COVID 19 has brought race disparities to the forefront as part of a national dialogue and upset. Those of us that are people of color or do research in this space are not surprised. The reality is that despite the numerous reports and efforts that have so keenly highlighted race disparities and recommendations to address them, we have yet to truly move the needle to improve the health of black and brown people. Interestingly, COVID 19 has caused a national pivot among funding agencies to add research around COVID-19 to their current funding portfolios as enhancement awards or RFAs specific to the pandemic, quickly emerged requiring a rapid response. The value and need for this pivot given this monumental time in global health history is necessary. Yet to what extent are we thinking carefully and deliberately about the importance of diversity in our clinical research and trials to ensure our findings positively impact the populations who are hardest hit and carry the greatest burden of the disease, namely African Americans and other people of color. This a fundamental question and poses an opportunity for us to do something different than what has been our historical pattern. It is well documented that a lack of diverse participation in clinical research and trials is a national problem, where in most studies disproportionally engage white men and women more than any other race and ethnic group. For example, in a recent publication the authors found that 96% of prostate cancer research study participants are white men, in a disease in which black men have the highest incidence and mortality than any other race and ethnic group. National studies engage thousands of patients in clinical research, trials, registries and biobanks but on average have less than 20% of participants from underrepresented race and ethnic groups. This is a far cry from national representation of race and ethnic groups of color and has clear implications that in essence perpetuates the disparities we seek to reduce or eliminate. Lack of diversity in research participation limits our ability to accelerate research and improve population health more broadly. For example, it limits generalizability of findings from the development of effective therapeutics to dissemination and implementation of evidence-based methods to increase screening, treatment, and quality of care are critical, all critical points care points highlighted by COVID-19. It excludes or limits access to cutting edge and potentially life-saving therapies that may have the potential to ease the burden of disease and death for people of color. Essentially, access to clinical research and trials is a social justice and an equity issue and without deliberate and intentional diversity strategies being initiated as we develop and design studies, we are adding to the ongoing sickness and death or preventable diseases among people who are black and brown, this particularly true in the case of COVID 19, cancer and other chronic diseases. While diversity in clinical trials to improve population health and advance racial equity is critical, COVID 19 has presented added challenges and opportunities to address the lack of diversity in oncology clinical research, trials, and biobanking. The very nature of a pandemic requires rapid response, action with a heightened sense of urgency, and some would argue, fear of the unknown. Add these key factors to the well-known points that influence lack of diversity in clinical trials including race and ethnic minorities not being asked or informed about clinical trials, assumptions made by research teams that suggest implicit biases, lack of an overarching diversity strategy embedded in recruitment strategies, lack of accountability -despite the requirement to complete the minority enrollment table, and a paucity of authentic community and stakeholder partnerships that have the ability to build trust and bolster diversity in clinical research before, during and post the pandemic and across an array of diseases, the outcomes could seem dismal. However, addressing these key elements can yield invaluable outcomes, namely improved health and quality of life, preventing avoidable deaths, and equity. This presentation provides key recommendations to advance equity and move the needle in increasing diversity in oncology clinical research and trials, a national imperative.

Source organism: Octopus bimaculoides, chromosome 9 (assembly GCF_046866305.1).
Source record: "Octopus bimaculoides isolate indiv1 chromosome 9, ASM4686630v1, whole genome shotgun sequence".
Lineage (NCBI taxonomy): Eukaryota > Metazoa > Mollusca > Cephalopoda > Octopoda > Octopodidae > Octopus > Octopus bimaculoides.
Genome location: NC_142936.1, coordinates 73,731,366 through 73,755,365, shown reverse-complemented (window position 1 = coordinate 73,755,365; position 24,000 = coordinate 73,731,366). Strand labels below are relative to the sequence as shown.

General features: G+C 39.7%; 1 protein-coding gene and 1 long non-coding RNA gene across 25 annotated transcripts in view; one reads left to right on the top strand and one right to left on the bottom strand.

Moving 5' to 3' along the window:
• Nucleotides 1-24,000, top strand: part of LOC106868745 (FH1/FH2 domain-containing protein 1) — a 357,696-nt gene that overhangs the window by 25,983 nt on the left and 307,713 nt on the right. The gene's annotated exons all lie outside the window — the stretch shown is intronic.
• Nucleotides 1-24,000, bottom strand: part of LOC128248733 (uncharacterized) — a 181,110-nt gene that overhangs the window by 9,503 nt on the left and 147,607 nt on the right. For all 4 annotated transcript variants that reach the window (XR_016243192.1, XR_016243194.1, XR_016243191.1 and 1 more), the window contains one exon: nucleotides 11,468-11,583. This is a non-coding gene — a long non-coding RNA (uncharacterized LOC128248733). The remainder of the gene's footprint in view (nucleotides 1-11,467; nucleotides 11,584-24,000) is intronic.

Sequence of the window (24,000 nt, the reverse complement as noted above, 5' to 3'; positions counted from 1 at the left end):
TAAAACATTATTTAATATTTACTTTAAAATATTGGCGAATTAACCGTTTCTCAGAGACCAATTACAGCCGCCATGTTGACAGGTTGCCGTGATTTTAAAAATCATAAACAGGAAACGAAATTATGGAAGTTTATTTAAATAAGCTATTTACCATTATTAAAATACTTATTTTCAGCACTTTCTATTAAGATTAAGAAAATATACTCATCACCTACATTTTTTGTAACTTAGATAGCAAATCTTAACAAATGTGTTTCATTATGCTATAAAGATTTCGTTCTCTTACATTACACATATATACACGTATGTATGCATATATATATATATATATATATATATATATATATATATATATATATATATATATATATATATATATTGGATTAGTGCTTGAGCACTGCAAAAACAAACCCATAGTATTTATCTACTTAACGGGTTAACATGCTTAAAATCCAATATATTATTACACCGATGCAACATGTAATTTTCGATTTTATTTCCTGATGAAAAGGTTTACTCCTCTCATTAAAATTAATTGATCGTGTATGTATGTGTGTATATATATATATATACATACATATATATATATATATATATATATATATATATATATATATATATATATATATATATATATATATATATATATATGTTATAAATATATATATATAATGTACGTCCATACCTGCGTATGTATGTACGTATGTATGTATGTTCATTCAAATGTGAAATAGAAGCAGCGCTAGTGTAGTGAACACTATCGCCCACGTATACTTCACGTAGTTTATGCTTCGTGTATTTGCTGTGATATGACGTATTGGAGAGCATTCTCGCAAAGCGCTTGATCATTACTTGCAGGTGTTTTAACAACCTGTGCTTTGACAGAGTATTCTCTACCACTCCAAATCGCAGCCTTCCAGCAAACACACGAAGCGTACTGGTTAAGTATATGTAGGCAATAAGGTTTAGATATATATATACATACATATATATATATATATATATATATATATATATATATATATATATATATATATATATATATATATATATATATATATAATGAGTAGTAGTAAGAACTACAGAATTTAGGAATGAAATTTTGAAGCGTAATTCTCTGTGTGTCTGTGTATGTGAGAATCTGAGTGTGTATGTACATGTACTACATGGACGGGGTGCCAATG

Citation Format: Nadine J. Barrett. The Compelling Imperative to Diversify Participation in Clinical Trials and Research [abstract]. In: Proceedings of the AACR Virtual Conference: Thirteenth AACR Conference on the Science of Cancer Health Disparities in Racial/Ethnic Minorities and the Medically Underserved; 2020 Oct 2-4. Philadelphia (PA): AACR; Cancer Epidemiol Biomarkers Prev 2020;29(12 Suppl):Abstract nr IA02.